The major emphasis in Chinese medicine is on prevention rather than cure. Exercise, lifestyle and dietary habits are of primary consideration. From early times Taoist doctors found that natural foods and deep breathing exercises could help the body to store energy rather than depleting it. Rather than treating disease after it had struck they decided to encourage people to take a more responsible and active role in their own well being. They developed T'ai Chi as a popular way for people of any age or level of ability to improve their health and to aid their recovery from illness from the roots by cultivating the Chi.

More recently, as Chinese people have emigrated to other countries, T'ai Chi has become popular throughout the world as an antidote to the increasing pressures of the urban environment. Sometimes called moving meditation the gentle movements can be practised by young and old alike as there is not the wear and tear on the body associated with more aggressive forms of exercise. Deep breathing and stretching exercises are also incorporated to help rid the body of toxins, but the most obvious benefit to most people is the deep feeling of relaxation which accompanies the practise.

T'ai Chi has become the living embodiment of a philosophical tradition which has been directly transmitted from teacher to student often without recourse to written or oral teaching. Students are encouraged to observe the laws of nature at work spontaneously through their own experience rather than copy something which they have been told or read in a book. Taoist teachers often integrate their studies with other related disciplines such as K'ai Men or Taoist Yoga, Wu Shu or self defence practise, Ch'ang Ming or natural dietary therapy, and the many and various aspects of Taoist medicine and meditation techniques.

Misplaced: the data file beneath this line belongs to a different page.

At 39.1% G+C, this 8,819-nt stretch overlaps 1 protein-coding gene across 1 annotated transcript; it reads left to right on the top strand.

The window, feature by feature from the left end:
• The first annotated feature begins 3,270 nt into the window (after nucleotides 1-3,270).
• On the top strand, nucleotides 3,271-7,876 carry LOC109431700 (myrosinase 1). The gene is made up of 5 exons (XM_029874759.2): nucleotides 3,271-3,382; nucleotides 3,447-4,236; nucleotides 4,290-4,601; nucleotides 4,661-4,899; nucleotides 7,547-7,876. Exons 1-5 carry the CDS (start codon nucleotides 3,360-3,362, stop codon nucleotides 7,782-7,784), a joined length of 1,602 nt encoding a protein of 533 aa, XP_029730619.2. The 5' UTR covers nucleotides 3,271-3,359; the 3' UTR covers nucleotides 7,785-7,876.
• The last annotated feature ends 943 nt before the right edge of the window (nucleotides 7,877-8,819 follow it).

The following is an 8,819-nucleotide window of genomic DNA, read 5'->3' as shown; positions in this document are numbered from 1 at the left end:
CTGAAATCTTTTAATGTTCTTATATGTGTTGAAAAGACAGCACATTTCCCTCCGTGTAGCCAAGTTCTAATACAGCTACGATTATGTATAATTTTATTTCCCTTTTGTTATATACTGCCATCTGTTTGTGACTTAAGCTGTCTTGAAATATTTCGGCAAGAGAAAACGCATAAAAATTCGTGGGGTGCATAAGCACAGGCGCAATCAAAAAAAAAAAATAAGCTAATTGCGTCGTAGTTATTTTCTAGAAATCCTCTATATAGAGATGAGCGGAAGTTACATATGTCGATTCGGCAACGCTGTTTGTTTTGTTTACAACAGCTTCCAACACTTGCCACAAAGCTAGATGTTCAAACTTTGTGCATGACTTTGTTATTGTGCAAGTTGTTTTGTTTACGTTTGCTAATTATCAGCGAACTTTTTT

T'ai Chi exercises can be practised anywhere as there is no need for any elaborate equipment, all that is needed is some space, some clean air, and a little time each day. With dedicated practice and an open minded attitude it is possible for anyone to feel the flow of their internal energy and thereby take the first steps along the road towards a lifestyle which integrates the physical, mental and spiritual aspects of their being.

Further readingThe Chinese Art of T'ai Chi Ch'uan

Chee Soo wrote a comprehensive and detailed training manual for students who are practising the Lee style called The Chinese Art of T'ai Chi Ch'uan. This book has sections on all of the basic exercises for T'ai Chi practise including stances, sticky hands, whirling arms, whirling hands and advice on the best ways to train. It also tells us about the history of T'ai Chi and the development of the various styles. Although this book is suitable for beginners it is also full of information which will be of interest to the more advanced student. If you are interested in reading more you can obtain a copy by clicking on the image.

 

The TCAA run T'ai Chi classes and T'ai Chi day courses throughout the UK and residential courses in Cornwall during the Easter and Summer holidays.